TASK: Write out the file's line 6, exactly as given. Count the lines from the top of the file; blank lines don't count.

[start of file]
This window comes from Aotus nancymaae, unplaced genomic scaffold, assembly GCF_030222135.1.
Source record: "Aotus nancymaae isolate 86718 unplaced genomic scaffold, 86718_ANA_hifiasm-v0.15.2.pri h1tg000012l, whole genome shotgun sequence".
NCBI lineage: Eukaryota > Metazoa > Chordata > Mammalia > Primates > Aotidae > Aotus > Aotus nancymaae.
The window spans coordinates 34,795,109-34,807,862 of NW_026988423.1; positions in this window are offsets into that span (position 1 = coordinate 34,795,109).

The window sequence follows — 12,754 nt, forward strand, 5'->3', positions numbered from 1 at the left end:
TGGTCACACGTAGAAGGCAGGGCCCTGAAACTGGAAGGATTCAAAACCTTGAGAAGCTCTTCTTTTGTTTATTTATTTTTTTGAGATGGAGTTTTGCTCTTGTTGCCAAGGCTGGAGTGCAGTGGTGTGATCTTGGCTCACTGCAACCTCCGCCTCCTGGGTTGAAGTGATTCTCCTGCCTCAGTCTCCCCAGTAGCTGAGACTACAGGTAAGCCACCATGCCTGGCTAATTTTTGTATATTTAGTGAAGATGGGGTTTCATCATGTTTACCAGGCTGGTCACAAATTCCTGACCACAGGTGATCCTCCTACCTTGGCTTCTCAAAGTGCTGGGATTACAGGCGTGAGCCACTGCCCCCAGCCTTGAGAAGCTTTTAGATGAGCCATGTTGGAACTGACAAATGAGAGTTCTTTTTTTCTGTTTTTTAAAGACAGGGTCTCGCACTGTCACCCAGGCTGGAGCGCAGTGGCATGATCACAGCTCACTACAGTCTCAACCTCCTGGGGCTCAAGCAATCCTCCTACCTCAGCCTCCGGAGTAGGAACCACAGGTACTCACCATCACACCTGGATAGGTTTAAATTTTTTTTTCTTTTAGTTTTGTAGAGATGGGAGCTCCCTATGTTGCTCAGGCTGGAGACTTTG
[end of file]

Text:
TGGTCACACGTAGAAGGCAGGGCCCTGAAACTGGAAGGATTCAAAACCTTGAGAAGCTCTTCTTTTGTTTATTTATTTTTTTGAGATGGAGTTTTGCTCTTGTTGCCAAGGCTGGAGTGCAGTGGTGTGATCTTGGCTCACTGCAACCTCCGCCTCCTGGGTTGAAGTGATTCTCCTGCCTCAGTCTCCCCAGTAGCTGAGACTACAGGTAAGCCACCATGCCTGGCTAATTTTTGTATATTTAGTGAAGATGGGGTTTCATCATGTTTACCAGGCTGGTCACAAATTCCTGACCACAGGTGATCCTCCTACCTTGGCTTCTCAAAGTGCTGGGATTACAGGCGTGAGCCACTGCCCCCAGCCTTGAGAAGCTTTTAGATGAGCCATGTTGGAACTGACAAATGAGAGTTCTTTTTTTCTGTTTTTTAAAGACAGGGTCTCGCACTGTCACCCAGGCTGGAGCGCAGTGGCATGATCACAGCTCACTACAGTCTCAACCTCCTGGGGCTCAAGCAATCCTCCTACCTCAGCCTCCGGAGTAGGAACCACAGGTACTCACCATCACACCTGGATAGGTTTAAATTTTTTTTTCTTTTAGTTTTGTAGAGATGGGAGCTCCCTATGTTGCTCAGGCTGGAGACTTTG